I was mentioning zoom/autism collision last week, but I have more to say now. I was trying to write flash with other folks for a couple of weeks (to spur energy for memoir revision) when I melted down (the meltdown was entirely private. No one knew. No one saw, and it was the first time I’d experienced such a thing without stuffing it deep inside rather than reacting, and I stimmed in intriguing ways which discharged the energy and got me to baseline quickly. Like, I dropped a mask. I wish I’d filmed my right hand because I’ve tried to redo what it was doing and I can’t move that fast; my coordination isn’t good enough. Wish I’d filmed it while I was looking at it). I did write two flash pieces in between all the other demands. Admittedly, I used to write a lot of flash, some of which were published, but it was largely at the time I’d stopped submitting poetry and flash (and barely submit longer forms), so I’ve never done anything with them, except I compiled a book, too, of just flash, and sent it out once, and when I heard nothing never sent it out again.
Do what I say, don’t do what I do–don’t not submit, lol. It is a self-abnegating way to live. I got tired of publishing, though, having never earned a living from it.
I sure write a lot, though, which is really what this post is about. All my figurative drawers are stacked with pieces. Full length, finished novels, stories, essays, poems, some of which need revisions and some of which would be fine to go out. Though I didn’t touch the memoir, it was still a writing-strong week. Being around the flash writers helped trigger something in me. Not what I was hoping for, which was new juice for revising memoir, but something else–short fiction. Out poured the two flashes, two full-length stories, one shorter story and a good three-quarters of an essay.
They need brushing up but they don’t need new new scaffolding or any major changes. Then they too can go into figurative drawers never to be seen again. Just kidding. I promise I’ll send them out once each before retiring them.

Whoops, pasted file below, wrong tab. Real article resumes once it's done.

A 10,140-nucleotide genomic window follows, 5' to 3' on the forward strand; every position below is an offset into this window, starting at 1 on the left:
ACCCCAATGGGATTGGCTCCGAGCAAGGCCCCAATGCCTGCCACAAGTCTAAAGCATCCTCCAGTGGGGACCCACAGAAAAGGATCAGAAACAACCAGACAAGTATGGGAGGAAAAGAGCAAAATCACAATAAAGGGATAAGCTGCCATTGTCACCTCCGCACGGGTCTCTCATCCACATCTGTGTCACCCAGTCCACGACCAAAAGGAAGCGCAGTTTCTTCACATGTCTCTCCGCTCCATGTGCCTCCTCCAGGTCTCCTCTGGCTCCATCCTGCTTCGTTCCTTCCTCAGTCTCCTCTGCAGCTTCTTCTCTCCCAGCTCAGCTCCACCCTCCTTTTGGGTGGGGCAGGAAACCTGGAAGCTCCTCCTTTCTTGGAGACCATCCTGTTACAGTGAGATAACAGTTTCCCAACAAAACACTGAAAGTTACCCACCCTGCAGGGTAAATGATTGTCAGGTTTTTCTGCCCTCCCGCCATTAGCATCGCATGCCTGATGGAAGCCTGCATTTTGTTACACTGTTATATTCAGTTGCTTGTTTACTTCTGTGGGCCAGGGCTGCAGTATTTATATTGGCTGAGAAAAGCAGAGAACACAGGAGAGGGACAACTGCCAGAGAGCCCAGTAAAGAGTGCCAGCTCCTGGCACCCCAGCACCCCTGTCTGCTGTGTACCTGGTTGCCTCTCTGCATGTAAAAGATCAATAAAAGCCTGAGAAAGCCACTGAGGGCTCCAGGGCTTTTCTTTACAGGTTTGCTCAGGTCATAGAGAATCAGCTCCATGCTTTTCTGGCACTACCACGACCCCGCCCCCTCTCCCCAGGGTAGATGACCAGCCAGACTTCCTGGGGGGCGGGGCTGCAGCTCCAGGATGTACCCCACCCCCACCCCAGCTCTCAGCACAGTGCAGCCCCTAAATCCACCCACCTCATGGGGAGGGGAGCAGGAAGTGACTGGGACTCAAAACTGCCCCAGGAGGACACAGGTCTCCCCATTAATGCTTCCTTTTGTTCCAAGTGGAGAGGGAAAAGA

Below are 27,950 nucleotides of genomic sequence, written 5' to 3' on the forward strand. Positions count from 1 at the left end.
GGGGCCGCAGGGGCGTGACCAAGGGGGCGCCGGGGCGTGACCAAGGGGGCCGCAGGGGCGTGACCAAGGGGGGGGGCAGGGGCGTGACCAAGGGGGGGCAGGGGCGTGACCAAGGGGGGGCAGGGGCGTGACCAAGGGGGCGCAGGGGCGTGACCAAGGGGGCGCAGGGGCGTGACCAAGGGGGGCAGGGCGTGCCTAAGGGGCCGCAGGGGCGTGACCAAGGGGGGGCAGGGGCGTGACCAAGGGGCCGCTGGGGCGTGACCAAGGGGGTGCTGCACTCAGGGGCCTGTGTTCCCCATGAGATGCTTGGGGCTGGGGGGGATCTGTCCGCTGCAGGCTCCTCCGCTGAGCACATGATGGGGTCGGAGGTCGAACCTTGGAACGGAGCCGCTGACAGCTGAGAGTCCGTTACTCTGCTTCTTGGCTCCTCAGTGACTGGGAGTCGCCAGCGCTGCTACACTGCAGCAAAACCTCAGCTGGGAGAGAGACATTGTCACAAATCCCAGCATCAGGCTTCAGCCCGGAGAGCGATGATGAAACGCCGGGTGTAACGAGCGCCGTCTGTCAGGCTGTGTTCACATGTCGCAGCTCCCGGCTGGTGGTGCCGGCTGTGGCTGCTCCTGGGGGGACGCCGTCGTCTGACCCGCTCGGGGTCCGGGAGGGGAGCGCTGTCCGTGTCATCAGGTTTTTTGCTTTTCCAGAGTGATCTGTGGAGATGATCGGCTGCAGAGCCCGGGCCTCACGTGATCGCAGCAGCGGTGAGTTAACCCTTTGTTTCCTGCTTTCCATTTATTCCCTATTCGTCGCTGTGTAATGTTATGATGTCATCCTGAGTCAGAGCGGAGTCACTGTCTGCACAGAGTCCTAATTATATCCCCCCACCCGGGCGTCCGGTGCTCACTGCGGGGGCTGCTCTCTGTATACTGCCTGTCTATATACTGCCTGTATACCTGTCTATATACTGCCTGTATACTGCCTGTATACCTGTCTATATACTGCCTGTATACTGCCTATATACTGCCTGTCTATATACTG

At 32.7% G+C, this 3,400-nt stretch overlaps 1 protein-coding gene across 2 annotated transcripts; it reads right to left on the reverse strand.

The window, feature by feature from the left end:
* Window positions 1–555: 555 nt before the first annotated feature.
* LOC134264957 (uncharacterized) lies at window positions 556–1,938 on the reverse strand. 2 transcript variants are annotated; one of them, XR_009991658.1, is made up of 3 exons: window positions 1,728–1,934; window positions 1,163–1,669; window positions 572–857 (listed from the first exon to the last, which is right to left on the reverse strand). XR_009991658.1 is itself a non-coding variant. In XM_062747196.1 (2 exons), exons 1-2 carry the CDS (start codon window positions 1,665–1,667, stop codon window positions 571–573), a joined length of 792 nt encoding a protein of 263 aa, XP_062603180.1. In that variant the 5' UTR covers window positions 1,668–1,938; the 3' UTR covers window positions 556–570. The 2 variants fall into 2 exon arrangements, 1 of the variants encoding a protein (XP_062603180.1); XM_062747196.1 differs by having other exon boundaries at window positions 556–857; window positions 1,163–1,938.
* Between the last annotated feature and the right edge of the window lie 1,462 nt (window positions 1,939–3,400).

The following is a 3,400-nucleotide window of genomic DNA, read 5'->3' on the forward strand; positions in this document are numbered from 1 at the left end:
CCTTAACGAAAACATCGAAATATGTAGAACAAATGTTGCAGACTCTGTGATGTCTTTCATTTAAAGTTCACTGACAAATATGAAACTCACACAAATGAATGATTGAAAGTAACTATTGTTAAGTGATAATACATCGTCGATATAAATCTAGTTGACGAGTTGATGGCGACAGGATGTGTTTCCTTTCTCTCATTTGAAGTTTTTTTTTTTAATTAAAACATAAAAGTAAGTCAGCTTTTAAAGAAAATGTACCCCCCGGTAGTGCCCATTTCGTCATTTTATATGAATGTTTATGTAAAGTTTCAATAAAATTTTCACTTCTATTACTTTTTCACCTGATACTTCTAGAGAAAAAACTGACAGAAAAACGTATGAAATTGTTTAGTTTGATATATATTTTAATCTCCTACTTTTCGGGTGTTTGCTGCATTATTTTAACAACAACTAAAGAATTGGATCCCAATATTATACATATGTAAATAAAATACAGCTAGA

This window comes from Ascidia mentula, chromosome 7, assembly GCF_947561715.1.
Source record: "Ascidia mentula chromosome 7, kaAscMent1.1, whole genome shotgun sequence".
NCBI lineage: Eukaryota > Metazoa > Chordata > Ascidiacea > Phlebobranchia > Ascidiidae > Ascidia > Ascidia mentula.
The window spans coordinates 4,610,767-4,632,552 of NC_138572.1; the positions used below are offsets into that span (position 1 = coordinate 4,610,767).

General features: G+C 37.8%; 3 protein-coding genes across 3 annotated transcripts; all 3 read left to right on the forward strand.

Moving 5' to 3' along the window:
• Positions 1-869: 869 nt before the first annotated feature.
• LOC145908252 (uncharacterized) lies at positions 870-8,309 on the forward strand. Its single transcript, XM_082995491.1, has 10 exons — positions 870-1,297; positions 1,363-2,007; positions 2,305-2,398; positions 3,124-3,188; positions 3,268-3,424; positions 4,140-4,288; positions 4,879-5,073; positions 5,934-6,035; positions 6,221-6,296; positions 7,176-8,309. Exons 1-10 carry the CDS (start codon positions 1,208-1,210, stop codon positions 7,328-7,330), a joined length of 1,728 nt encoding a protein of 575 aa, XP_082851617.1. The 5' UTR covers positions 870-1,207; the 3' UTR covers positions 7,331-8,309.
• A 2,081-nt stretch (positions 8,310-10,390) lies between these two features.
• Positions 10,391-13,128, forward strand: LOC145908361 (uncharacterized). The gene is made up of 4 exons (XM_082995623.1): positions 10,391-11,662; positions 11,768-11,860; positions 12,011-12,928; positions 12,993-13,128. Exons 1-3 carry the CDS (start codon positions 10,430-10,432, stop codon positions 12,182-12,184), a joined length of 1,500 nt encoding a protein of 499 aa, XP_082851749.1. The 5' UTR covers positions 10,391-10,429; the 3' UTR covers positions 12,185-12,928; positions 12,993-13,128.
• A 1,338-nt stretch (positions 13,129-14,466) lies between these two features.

I used to have such passion for getting published, but 10 books was enough for me when I never gain respect, admiration nor money. Now I shrug. Why bother? They’ll never let me in. Their doors that shut in my face the day in the early 90s when I came out as queer have only thrown more locks on since.
It makes me realize the joy is in the writing. In creation. Not in the reception.
On the painting side, though, super fun. I’ve been doing a series of paintings of non-binary folks with only oil sticks and fingers (in gloves), going fast, doing a “draft” a day, coming back to do most finishing work the next day while also doing a new canvas at the same ramped-up speed. Really enjoying it, though it’s slid since I had a concussion earlier this week. Now I have to sit like a potato; I’m surely not supposed to be on screens. Anyhow, I’m not allowed to use brushes. Instead, I have to cope with the limits of the oil sticks and my fingers. (No, this is not a rule in painting, in any way, but I set exercises for myself just to keep things interesting.) The down side has been being back in the world of big $ for supplies, which come from a US source with Cdn exchange and customs.
Anyway, I love the work that’s coming out. I’ve been painting over old paintings that were in the studio waiting for me to scream and slice them apart or something. This is better. Gesso and away we go again. Mostly the underlayers are acrylic.